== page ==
Ask Avvo: My son got a minor in possession citation — can we have it dismissed?

Crime, News

Q: My 17-year-old was at a party where alcohol was present. After a noise complaint from the neighbors, the police showed up, and my son received a minor in possession citation. He has a clean record and this is his first incident with the police. As his first offense, can we get this dismissed? It was a stupid mistake, but I’m worried this could affect his college applications or driving record in the future.

A: There are a couple significant issues to explore in this situation:


#1 Did the police have a valid reason to issue your son a citation for possession of alcohol?

Just being at a party isn’t necessarily a legal basis for a minor in possession of alcohol charge. If your son was not actually in possession of alcohol, it might be possible for an attorney to get the charges dropped based on lack of evidence. Was your son holding a can of beer when the police arrived? Did he admit to an officer that some of the alcohol at the party was his? If not, there may be a solid defense here.

This is a good time to repeat a general reminder that in a situation like this, all a person has to do is tell the officer that he or she is asserting the right to remain silent and would like to speak to an attorney. If the police walk into a room full of teenagers and alcohol, it is going to be difficult to prosecute anyone except the owner of the residence, unless one of the kids makes statements to the police that can later be used against him.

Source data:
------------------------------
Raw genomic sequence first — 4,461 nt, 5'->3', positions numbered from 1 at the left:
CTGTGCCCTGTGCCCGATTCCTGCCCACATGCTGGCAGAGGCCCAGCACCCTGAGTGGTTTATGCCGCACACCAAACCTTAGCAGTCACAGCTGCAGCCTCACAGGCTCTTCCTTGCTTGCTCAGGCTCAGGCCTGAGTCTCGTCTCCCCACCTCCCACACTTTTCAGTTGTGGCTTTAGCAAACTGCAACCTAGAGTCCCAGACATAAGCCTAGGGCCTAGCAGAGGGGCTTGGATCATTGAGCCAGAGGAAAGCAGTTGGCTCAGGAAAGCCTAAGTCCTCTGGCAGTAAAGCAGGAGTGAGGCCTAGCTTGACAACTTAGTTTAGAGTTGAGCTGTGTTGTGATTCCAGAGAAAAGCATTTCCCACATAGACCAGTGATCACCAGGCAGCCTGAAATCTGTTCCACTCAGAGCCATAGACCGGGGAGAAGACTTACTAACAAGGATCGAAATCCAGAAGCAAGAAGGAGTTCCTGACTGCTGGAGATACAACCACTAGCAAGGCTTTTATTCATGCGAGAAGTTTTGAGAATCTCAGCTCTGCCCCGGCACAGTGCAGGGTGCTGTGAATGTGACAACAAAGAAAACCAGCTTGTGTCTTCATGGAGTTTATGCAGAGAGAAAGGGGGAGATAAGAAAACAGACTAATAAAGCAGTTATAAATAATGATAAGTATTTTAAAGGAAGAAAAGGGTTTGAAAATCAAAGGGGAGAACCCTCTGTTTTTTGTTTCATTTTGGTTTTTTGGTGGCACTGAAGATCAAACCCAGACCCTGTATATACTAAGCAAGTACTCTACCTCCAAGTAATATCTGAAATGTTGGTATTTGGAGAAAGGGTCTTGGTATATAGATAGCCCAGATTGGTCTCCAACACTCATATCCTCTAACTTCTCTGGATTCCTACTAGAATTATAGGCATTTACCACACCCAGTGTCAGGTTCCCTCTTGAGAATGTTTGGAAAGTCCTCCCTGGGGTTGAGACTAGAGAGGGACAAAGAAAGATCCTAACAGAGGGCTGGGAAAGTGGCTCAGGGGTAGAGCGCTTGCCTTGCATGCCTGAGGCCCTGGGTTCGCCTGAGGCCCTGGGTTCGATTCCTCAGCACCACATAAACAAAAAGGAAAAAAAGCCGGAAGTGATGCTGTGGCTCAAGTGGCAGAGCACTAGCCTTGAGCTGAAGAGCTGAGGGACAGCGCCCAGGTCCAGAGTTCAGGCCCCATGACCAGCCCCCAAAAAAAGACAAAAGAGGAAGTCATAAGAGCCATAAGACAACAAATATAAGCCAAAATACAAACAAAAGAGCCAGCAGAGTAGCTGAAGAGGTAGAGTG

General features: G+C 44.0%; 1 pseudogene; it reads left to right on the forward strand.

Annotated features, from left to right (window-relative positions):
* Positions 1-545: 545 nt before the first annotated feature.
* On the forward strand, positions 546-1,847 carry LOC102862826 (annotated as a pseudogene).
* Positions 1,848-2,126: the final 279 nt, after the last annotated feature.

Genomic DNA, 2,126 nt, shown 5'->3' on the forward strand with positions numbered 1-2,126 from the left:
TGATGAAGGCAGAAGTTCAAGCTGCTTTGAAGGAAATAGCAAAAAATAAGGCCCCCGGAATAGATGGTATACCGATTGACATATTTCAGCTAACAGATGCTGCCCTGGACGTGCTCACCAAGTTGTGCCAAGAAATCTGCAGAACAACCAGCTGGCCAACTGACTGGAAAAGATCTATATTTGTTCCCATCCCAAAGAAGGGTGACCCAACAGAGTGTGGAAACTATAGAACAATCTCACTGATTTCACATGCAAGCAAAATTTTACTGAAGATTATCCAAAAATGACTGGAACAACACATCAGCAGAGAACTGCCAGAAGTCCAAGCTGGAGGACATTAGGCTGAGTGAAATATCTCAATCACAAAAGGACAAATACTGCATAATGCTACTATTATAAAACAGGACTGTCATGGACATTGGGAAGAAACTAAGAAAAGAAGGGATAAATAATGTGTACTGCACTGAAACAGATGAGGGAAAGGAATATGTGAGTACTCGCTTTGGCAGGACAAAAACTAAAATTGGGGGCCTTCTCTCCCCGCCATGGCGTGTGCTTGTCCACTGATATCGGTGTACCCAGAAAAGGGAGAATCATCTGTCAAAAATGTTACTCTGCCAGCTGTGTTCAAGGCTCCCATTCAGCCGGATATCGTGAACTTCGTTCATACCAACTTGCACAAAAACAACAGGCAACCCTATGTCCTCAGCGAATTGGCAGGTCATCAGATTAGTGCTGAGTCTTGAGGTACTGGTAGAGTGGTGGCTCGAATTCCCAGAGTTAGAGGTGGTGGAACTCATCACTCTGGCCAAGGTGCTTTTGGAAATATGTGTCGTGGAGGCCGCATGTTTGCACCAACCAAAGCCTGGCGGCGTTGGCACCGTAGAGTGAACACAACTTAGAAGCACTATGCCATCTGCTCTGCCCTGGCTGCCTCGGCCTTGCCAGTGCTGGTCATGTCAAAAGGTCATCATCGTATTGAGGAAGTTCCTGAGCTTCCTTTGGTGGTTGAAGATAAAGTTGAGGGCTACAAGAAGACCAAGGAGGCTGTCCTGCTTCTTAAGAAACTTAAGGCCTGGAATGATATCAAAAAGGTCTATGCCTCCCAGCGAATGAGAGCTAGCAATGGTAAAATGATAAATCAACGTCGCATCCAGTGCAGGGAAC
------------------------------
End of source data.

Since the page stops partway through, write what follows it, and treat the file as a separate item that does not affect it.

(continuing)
#2 If the police had a valid legal basis to charge your son, will the district attorney agree to drop the charges?

This is where a skilled criminal defense attorney with connections to the local community can make a big difference. Many jurisdictions have diversion programs or other methods whereby minor offenses can be dropped. For example, if your son did a significant amount of community service or took Alcoholics Anonymous classes, the district attorney might be willing to drop the charges.

This is a case where creativity and persistence pays off. With the right negotiating, the district attorney and judge might be persuaded that it does not make sense to damage the prospects of a promising youth.

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